Color Temperature (Avg.)
7,103 K
Gamma (Avg.)
2.20
Color dE (Avg.)
2.76
Contrast Setting
75
RGB Settings
50-50-50
Gamma Setting
Mode 1
Brightness Setting
75
Measured Brightness
182 cd/m²
Brightness Locked
No

The accuracy before calibration is great. There are some issues with the white balance, especially in brighter shades, but most colors are accurate. Even without a dedicated sRGB mode, colors aren't too oversaturated. Gamma follows the sRGB curve well, but dark scenes are a bit too dark. The color temperature is a bit cool, giving everything a slightly bluish tint.

9.5
Picture Quality
Color Accuracy (Post-Calibration)
Picture Mode
Custom
sRGB Gamut Area xy
96.9%
White Balance dE (Avg.)
0.41
Color Temperature (Avg.)
6,507 K
Gamma (Avg.)
2.20
Color dE (Avg.)
0.68
Contrast Setting
70
RGB Settings
50-44-44
Gamma Setting
Mode 1
Brightness Setting
22
Measured Brightness
101 cd/m²
ICC Profile
Download

This monitor has incredible accuracy after calibration. The color temperature and white balance are nearly perfect, as is gamma. Most colors are nearly perfect, but pure blues are still off a bit.

8.9
Picture Quality
SDR Color Gamut
sRGB Coverage xy
96.8%
sRGB Picture Mode
Custom
Adobe RGB Coverage xy
76.1%
Adobe RGB Picture Mode
Custom

This monitor has an excellent SDR color gamut. It can display almost all of the sRGB color space used by most current desktop and web content. It has more limited coverage of the Adobe RGB color space used in professional editing, though.

6.2
Picture Quality
HDR Color Gamut
Wide Color Gamut
No
DCI-P3 Coverage xy
77.3%
DCI-P3 Picture Mode
HDR On
Rec. 2020 Coverage xy
55.5%
Rec. 2020 Picture Mode
HDR On

The Samsung Odyssey G55A has a mediocre HDR color gamut. Its coverage of the DCI-P3 color space used by most current HDR content isn't bad, but it has even worse coverage of the wider Rec. 2020 color space.

6.1
Picture Quality
HDR Color Volume
1,000 cd/m² DCI-P3 Coverage ICtCp
46.7%
DCI-P3 Picture Mode
HDR On
10,000 cd/m² Rec. 2020 Coverage ICtCp
19.9%
Rec. 2020 Picture Mode
HDR On

This monitor has mediocre color volume in HDR. It can't properly display bright and dark colors and the image looks washed out.

7.5
Picture Quality
Text Clarity
Pixel Type
VA
Subpixel Layout
RGB

The text clarity is good. With Windows ClearType disabled, diagonal lines are a bit blurry, and text isn't very clear (bottom photo), but after running the wizard, text is much sharper and easier to read (top photo). The matte coating adds a slight haze to the screen, which reduces the sharpness of text and images a bit.

7.5
Picture Quality
Reflections
Screen Finish
Matte
Total Reflections
5.3%
Indirect Reflections
3.1%
Calculated Direct Reflections
2.2%

This monitor has good reflection handling. The matte anti-reflective coating significantly reduces the intensity of direct reflections.

9.8
Picture Quality
Gradient
Color Depth
10 Bit

The Samsung Odyssey G55A has superb gradient handling. There's almost no noticeable banding in any shade.

Motion
7.5
Motion
Refresh Rate
Native Refresh Rate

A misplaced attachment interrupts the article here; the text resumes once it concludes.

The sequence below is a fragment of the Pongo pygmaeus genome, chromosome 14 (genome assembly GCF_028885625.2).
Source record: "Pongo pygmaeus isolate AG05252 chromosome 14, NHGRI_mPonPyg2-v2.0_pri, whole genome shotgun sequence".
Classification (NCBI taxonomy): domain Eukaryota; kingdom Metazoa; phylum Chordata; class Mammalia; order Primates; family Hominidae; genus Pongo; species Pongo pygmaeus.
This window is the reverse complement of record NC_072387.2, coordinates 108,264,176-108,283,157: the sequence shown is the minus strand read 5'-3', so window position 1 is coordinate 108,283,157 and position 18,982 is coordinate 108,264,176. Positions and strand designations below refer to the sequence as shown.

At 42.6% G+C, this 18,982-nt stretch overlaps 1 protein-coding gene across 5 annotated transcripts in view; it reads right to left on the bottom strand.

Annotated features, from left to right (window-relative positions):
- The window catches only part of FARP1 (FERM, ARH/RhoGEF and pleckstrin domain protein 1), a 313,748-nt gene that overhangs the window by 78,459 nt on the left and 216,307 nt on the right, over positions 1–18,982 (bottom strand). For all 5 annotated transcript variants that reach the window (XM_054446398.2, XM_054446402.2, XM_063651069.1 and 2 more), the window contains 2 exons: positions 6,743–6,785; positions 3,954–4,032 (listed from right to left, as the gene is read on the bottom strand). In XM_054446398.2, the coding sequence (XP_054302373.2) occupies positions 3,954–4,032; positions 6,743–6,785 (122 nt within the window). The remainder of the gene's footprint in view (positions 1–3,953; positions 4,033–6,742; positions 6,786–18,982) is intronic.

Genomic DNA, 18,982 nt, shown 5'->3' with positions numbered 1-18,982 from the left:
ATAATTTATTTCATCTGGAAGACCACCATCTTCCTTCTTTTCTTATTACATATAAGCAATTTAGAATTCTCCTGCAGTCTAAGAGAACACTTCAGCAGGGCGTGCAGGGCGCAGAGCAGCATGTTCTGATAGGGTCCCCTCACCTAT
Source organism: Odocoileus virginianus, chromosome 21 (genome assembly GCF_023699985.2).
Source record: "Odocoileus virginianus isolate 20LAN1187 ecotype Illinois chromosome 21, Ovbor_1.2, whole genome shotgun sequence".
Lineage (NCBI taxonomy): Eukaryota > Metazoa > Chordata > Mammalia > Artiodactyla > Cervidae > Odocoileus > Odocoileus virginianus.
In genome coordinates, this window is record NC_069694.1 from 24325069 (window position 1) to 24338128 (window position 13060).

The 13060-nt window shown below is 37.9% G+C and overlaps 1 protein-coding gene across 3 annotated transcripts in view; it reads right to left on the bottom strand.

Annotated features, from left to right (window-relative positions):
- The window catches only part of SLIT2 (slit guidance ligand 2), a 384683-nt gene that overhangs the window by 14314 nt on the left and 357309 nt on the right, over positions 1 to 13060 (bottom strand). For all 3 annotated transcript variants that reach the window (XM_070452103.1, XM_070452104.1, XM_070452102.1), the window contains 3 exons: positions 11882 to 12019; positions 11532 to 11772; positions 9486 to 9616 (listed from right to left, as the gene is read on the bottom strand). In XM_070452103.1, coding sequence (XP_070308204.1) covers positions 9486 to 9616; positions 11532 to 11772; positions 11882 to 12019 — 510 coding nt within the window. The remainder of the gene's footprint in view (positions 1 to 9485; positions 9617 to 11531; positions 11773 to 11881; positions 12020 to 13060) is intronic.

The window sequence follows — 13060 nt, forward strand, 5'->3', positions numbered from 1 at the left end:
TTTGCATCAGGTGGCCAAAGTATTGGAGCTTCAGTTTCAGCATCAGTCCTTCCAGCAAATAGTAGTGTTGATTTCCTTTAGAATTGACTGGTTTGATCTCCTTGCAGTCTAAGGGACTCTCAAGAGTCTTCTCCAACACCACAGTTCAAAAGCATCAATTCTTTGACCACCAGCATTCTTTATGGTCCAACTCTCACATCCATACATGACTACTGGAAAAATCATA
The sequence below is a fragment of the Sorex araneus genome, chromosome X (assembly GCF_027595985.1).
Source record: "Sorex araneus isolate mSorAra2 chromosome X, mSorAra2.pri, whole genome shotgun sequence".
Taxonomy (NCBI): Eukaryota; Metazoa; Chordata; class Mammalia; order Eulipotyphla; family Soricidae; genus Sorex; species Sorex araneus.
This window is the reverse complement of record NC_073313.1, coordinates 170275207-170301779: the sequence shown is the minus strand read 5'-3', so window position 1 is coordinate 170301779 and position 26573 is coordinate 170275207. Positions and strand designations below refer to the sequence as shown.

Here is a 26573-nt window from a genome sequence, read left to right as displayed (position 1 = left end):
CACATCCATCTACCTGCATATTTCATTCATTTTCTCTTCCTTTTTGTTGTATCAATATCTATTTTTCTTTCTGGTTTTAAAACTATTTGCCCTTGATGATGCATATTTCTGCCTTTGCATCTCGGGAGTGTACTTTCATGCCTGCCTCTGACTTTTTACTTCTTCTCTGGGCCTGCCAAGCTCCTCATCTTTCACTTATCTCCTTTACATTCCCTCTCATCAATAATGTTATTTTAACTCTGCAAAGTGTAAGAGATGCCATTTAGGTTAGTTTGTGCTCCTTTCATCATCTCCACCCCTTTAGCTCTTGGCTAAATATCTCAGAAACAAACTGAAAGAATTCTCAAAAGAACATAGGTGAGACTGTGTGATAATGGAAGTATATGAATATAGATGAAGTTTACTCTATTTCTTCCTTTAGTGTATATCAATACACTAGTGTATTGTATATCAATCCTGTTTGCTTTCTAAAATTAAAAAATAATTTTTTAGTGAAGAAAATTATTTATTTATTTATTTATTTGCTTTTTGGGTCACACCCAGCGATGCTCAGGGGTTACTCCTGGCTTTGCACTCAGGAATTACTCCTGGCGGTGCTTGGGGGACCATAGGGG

165 Hz
Max Refresh Rate
165 Hz
Max Refresh Rate Over DP
165 Hz
Max Refresh Rate Over HDMI
144 Hz
Max Refresh Rate Over DP @ 10-bit
165 Hz
Max Refresh Rate Over HDMI @ 10-Bit
60 Hz

Due to bandwidth limitations over HDMI, you can only take full advantage of this monitor's max refresh rate over DisplayPort.

Motion
Variable Refresh Rate (VRR)
Variable Refresh Rate
Yes
FreeSync
Yes
G-SYNC
Compatible (Tested)
VRR Maximum
165 Hz
VRR Minimum
< 20 Hz
VRR Supported Connectors
DisplayPort, HDMI

NVIDIAVRR MinVRR Max
DisplayPort<20Hz165Hz
HDMIN/AN/A

AMDVRR MinVRR Max
DisplayPort<20Hz165Hz
HDMI<20Hz144Hz

4.3
Motion
VRR Motion Performance
Recommended VRR OD Setting
FreeSync Premium
Variable Overdrive Advertised
No
Avg. CAD
449
Best CAD
412
Worst CAD
506

Refresh RateCAD HeatmapRT ChartPursuit Photo
164HeatmapChartPhoto
144HeatmapChartPhoto
120HeatmapChartPhoto
100HeatmapChartPhoto
80HeatmapChartPhoto
60HeatmapChartPhoto

This monitor has bad motion handling across its VRR range. You can't use any of the overdrive settings with VRR enabled, and there's noticeable blur and smearing with fast-moving objects. In fact, the CAD is so high with VRR that it passes the limits of the chart, but you can see an alternative chart with it here.

5.3
Motion
Refresh Rate Compliance
Compliance @ Max Hz
34%
Compliance @ 120 FPS
45%
Compliance @ 60 FPS
59%

This monitor has disappointing refresh rate compliance. Its response time isn't fast enough to make full transitions before the monitor draws the next frame, leading to blurry motion.

5.7
Motion
CAD @ Max Refresh Rate
OD Transition Max Refresh Rate
Recommended Overdrive Setting
Fastest
Avg. CAD
256
Best 10% CAD
83
Worst 10% CAD
653

Overdrive ModeCAD HeatmapRT ChartPursuit Photo
StandardHeatmapChartPhoto
FasterHeatmapChartPhoto
FastestHeatmapChartPhoto
VRRHeatmapChartPhoto

The CAD at the max refresh refresh rate of 165Hz is disappointing. You can use the Response Time settings if you disable VRR, and 'Fastest' has the fastest total response time, but there's still noticeable smearing and blur. Motion is a lot worse if you use VRR as the overdrive settings are locked.

Motion
Response Time @ Max Refresh Rate
Recommended Overdrive Setting
Fastest
First Response Time
8.8 ms
Total Response Time
11.9 ms
RGB Overshoot
7 RGB
Worst 10% First Response Time
26.4 ms
Worst 10% Total Response Time
26.4 ms
Worst 10% RGB Overshoot
43 RGB

Overdrive ModeFirst Response HeatmapTotal Response HeatmapRGB Overshoot Heatmap
StandardHeatmapHeatmapHeatmap
FasterHeatmapHeatmapHeatmap
FastestHeatmapHeatmapHeatmap
VRRHeatmapHeatmapHeatmap

5.5
Motion
CAD @ 120Hz
OD Transition 120Hz
Recommended Overdrive Setting